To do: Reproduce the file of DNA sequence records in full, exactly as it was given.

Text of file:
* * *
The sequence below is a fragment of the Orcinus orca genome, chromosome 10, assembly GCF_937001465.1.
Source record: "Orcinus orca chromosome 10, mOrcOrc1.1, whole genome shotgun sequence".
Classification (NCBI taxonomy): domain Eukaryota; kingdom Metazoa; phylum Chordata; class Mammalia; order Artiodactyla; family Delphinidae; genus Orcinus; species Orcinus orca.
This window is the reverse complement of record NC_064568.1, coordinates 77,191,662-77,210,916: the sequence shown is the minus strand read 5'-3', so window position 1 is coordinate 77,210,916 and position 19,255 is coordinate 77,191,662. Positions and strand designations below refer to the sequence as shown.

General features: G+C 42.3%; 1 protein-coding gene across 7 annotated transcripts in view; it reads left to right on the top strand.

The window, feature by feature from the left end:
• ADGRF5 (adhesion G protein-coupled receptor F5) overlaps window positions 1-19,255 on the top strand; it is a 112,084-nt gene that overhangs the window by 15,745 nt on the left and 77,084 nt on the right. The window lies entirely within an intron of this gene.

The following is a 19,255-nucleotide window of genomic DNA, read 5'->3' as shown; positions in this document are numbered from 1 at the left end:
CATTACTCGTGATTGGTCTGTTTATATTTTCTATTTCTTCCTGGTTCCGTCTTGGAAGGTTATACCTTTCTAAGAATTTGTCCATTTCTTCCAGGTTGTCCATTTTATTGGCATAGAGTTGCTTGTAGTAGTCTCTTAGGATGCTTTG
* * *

The sequence below is a fragment of the Orcinus orca genome, chromosome 10, assembly GCF_937001465.1.
Source record: "Orcinus orca chromosome 10, mOrcOrc1.1, whole genome shotgun sequence".
Classification (NCBI taxonomy): domain Eukaryota; kingdom Metazoa; phylum Chordata; class Mammalia; order Artiodactyla; family Delphinidae; genus Orcinus; species Orcinus orca.
This window is the reverse complement of record NC_064568.1, coordinates 77,191,662-77,210,916: the sequence shown is the minus strand read 5'-3', so window position 1 is coordinate 77,210,916 and position 19,255 is coordinate 77,191,662. Positions and strand designations below refer to the sequence as shown.

General features: G+C 42.3%; 1 protein-coding gene across 7 annotated transcripts in view; it reads left to right on the top strand.

The window, feature by feature from the left end:
• ADGRF5 (adhesion G protein-coupled receptor F5) overlaps window positions 1-19,255 on the top strand; it is a 112,084-nt gene that overhangs the window by 15,745 nt on the left and 77,084 nt on the right. The window lies entirely within an intron of this gene.

The following is a 19,255-nucleotide window of genomic DNA, read 5'->3' as shown; positions in this document are numbered from 1 at the left end:
CATTACTCGTGATTGGTCTGTTTATATTTTCTATTTCTTCCTGGTTCCGTCTTGGAAGGTTATACCTTTCTAAGAATTTGTCCATTTCTTCCAGGTTGTCCATTTTATTGGCATAGAGTTGCTTGTAGTAGTCTCTTAGGATGCTTTG